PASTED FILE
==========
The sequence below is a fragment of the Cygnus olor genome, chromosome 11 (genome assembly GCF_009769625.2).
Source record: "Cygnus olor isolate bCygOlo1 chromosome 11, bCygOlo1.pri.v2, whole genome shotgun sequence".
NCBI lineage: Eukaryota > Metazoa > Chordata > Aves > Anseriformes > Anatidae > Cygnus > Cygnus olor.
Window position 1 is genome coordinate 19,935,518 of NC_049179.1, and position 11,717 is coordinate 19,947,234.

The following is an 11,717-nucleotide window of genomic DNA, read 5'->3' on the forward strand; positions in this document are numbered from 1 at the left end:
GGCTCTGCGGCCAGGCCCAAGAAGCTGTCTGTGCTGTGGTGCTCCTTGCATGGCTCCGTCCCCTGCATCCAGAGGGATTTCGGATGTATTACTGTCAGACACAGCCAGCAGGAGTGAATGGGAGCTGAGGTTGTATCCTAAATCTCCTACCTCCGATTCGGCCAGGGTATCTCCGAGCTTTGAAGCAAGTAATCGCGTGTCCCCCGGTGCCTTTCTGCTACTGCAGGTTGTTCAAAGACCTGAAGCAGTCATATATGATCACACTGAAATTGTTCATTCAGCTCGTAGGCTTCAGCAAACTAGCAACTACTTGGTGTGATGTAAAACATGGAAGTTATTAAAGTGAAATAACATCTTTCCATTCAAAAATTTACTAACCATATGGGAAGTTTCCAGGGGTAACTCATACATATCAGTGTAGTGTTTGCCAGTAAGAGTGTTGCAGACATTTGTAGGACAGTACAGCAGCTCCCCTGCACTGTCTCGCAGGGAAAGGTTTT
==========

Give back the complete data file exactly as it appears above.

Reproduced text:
The sequence below is a fragment of the Cygnus olor genome, chromosome 11 (genome assembly GCF_009769625.2).
Source record: "Cygnus olor isolate bCygOlo1 chromosome 11, bCygOlo1.pri.v2, whole genome shotgun sequence".
NCBI lineage: Eukaryota > Metazoa > Chordata > Aves > Anseriformes > Anatidae > Cygnus > Cygnus olor.
Window position 1 is genome coordinate 19,935,518 of NC_049179.1, and position 11,717 is coordinate 19,947,234.

The following is an 11,717-nucleotide window of genomic DNA, read 5'->3' on the forward strand; positions in this document are numbered from 1 at the left end:
GGCTCTGCGGCCAGGCCCAAGAAGCTGTCTGTGCTGTGGTGCTCCTTGCATGGCTCCGTCCCCTGCATCCAGAGGGATTTCGGATGTATTACTGTCAGACACAGCCAGCAGGAGTGAATGGGAGCTGAGGTTGTATCCTAAATCTCCTACCTCCGATTCGGCCAGGGTATCTCCGAGCTTTGAAGCAAGTAATCGCGTGTCCCCCGGTGCCTTTCTGCTACTGCAGGTTGTTCAAAGACCTGAAGCAGTCATATATGATCACACTGAAATTGTTCATTCAGCTCGTAGGCTTCAGCAAACTAGCAACTACTTGGTGTGATGTAAAACATGGAAGTTATTAAAGTGAAATAACATCTTTCCATTCAAAAATTTACTAACCATATGGGAAGTTTCCAGGGGTAACTCATACATATCAGTGTAGTGTTTGCCAGTAAGAGTGTTGCAGACATTTGTAGGACAGTACAGCAGCTCCCCTGCACTGTCTCGCAGGGAAAGGTTTT